Curriculum Based on The Boston Marathon for Middle Schoolers

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An interdisciplinary curriculum based on the Boston Marathon for middle schoolers is showing students the history and spirit of the event from ancient Greece to the streets of Boston.

The marathon-based curriculum, dubbed “Desire to Inspire,” which will bring aspects of the 26.2-mile run into each discipline, is the brainchild of Hopkinton Middle School health and physical education teacher Debra Pinto.

Pinto said the curriculum is, in part, an attempt to move beyond the terrorist bombings at last year’s Boston Marathon that killed three people and injured hundreds.

“After what happened in Boston last year, I wanted a way to bring the spirit of the Marathon into our curriculum,” said Pinto. “We needed to move forward and tap into the positive spirit.”

Pinto and a group of teachers and administrators in Hopkinton have been meeting at 6:45 each Friday morning since fall to come up with a blueprint for bringing the Boston Marathon and all the lessons it has to offer into classrooms.

In Math class, students will use Boston Marathon finish times from past races to make various calculations.

Science students will learn about the effect endurance training has on the human body, and how nutrition can affect performance.

Curriculum Based on The Boston Marathon for Middle Schoolers

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And history teachers will make a connection between the ancient Greeks’ battle for freedom at Marathon and the fight for freedom that is the backdrop of the race started each Patriots Day at the center of town.

The idea is not only to bring the lessons of the marathon into the classroom to teach 21st-century thinking, but also to create a school community through enrichment programs, guest speakers, fund-raisers, competitions, and sports.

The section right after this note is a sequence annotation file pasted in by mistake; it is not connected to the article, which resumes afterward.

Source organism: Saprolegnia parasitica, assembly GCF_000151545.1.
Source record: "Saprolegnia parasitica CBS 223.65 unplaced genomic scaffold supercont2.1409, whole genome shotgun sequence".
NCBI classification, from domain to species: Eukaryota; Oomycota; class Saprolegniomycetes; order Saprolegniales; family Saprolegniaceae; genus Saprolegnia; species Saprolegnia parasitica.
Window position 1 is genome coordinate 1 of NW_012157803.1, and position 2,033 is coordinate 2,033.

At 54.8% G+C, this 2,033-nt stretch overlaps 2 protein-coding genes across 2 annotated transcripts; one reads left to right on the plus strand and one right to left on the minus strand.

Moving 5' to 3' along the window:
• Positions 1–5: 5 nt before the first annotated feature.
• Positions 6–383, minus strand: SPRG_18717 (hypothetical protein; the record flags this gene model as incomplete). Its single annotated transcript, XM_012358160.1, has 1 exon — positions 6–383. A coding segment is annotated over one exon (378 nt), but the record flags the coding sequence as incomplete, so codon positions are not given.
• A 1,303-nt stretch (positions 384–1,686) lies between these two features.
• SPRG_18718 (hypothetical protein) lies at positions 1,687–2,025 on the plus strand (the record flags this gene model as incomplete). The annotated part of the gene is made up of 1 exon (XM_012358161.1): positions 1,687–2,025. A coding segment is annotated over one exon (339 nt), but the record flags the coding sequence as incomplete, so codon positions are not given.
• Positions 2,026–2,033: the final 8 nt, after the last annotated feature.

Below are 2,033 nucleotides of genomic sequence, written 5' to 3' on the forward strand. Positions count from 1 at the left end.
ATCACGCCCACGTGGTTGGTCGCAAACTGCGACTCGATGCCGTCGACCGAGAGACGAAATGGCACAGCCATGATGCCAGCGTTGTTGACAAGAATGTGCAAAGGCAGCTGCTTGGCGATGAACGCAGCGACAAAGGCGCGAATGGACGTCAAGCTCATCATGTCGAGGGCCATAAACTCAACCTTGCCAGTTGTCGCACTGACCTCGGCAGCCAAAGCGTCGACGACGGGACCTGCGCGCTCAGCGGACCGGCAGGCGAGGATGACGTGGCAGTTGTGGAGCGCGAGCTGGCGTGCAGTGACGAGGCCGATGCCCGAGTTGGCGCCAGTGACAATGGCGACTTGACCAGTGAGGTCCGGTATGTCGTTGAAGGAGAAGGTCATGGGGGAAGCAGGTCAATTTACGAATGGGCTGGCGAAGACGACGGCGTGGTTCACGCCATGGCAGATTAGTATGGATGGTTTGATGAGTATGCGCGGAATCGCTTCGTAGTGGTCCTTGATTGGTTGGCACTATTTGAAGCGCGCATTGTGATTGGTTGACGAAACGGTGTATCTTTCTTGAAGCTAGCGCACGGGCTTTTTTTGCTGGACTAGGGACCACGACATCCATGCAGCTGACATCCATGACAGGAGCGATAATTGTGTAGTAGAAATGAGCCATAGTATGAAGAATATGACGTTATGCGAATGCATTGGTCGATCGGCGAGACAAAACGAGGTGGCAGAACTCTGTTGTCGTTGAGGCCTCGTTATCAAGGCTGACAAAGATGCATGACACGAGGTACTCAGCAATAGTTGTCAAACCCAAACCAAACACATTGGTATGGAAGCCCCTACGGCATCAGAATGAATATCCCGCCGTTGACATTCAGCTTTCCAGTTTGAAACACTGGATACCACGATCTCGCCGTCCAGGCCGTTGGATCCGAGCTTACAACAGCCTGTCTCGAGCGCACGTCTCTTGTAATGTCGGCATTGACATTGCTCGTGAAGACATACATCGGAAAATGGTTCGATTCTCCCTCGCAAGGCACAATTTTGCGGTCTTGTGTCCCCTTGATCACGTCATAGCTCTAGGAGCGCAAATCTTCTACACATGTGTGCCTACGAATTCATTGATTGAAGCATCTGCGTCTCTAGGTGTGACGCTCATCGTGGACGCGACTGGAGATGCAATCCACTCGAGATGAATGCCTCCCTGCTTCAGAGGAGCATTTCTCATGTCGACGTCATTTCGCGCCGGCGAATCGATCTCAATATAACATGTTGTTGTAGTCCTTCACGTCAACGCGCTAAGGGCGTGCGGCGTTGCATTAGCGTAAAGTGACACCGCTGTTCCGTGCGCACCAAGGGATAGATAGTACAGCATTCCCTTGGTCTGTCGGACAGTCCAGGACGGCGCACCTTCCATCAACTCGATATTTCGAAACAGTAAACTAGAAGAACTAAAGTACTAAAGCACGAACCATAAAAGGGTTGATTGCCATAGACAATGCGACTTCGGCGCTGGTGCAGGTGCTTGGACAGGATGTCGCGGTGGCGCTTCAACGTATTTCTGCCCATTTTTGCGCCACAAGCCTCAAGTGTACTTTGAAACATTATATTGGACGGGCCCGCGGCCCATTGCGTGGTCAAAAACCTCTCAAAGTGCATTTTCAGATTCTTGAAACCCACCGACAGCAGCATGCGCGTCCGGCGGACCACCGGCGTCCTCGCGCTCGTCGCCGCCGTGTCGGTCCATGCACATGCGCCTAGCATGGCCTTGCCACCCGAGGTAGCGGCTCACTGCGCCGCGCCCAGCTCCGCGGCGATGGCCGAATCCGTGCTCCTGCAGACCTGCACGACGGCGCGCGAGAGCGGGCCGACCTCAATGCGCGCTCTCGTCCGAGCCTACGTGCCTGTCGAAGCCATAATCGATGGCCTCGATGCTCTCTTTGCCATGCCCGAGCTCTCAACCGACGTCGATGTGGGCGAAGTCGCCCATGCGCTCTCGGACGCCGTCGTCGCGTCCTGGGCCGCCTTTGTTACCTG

The curriculum Pinto and other teachers have developed will soon be used as a model that teachers anywhere can copy.

“The idea is that we wanted to share it with schools along the marathon route from Hopkinton to Boston, and then share it with the rest of the world,” Pinto said.

Karen White, who specializes in elementary and secondary education curriculum instruction at the state Department of Education, said she thinks that’s exactly what might happen.

White said Pinto was able to see units developed by other teachers on the education department’s website to use as a model.

“Teachers can develop curriculum,” said White. “Show them how, and give them the resources, and we now have a wonderful model that we’re hoping can be added to the repertoire of what’s available.”

The hope is that the Hopkinton marathon curriculum will inspire lessons that reverberate beyond the middle school classrooms.

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Curriculum Based on The Boston Marathon for Middle Schoolers

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